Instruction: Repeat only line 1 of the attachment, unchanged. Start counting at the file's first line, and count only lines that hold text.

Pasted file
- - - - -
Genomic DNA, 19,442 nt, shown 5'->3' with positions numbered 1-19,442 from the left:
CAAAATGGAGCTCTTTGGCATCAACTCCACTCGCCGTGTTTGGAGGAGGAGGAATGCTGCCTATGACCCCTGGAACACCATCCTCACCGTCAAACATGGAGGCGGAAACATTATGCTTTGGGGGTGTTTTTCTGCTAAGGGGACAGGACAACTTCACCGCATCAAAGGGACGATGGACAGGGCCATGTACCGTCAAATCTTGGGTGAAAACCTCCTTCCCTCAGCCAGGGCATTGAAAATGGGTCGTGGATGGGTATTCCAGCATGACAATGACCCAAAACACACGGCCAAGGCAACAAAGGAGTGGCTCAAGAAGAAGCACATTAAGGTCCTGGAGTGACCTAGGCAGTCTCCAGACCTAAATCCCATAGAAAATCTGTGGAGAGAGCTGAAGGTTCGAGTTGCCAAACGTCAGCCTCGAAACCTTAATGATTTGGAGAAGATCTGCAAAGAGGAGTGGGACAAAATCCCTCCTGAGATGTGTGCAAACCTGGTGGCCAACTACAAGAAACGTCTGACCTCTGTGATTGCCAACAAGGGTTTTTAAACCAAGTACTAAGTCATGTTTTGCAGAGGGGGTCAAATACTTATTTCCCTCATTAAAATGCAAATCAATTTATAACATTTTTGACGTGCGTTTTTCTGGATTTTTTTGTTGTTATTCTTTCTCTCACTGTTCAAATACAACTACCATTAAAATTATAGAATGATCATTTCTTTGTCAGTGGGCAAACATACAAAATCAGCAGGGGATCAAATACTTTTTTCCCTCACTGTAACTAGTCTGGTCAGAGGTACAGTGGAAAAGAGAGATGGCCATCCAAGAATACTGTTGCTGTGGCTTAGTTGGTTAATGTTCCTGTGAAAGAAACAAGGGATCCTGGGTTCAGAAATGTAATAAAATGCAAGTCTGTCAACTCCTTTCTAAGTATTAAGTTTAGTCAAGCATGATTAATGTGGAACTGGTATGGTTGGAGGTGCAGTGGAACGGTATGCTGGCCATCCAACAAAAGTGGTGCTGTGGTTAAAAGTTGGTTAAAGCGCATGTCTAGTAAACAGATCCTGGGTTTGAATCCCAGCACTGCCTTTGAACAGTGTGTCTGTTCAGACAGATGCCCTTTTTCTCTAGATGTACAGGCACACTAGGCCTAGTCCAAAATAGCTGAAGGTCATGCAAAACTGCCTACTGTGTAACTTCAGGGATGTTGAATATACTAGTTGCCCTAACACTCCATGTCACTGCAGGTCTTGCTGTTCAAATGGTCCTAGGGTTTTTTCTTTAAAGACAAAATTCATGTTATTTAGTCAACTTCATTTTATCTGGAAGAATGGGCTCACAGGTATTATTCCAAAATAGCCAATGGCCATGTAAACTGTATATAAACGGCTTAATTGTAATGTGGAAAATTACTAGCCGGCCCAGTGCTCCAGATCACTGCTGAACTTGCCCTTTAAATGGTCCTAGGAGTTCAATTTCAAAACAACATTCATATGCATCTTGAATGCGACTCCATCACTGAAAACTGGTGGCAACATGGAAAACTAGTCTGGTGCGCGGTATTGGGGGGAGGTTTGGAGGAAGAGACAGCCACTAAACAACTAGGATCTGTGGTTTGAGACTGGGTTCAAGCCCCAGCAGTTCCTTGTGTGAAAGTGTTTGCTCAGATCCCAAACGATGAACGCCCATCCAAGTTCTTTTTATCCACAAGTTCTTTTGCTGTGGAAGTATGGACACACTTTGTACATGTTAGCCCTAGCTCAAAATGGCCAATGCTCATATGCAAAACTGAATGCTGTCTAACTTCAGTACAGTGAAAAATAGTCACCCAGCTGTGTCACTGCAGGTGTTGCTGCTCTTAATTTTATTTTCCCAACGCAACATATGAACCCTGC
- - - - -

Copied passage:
Genomic DNA, 19,442 nt, shown 5'->3' with positions numbered 1-19,442 from the left: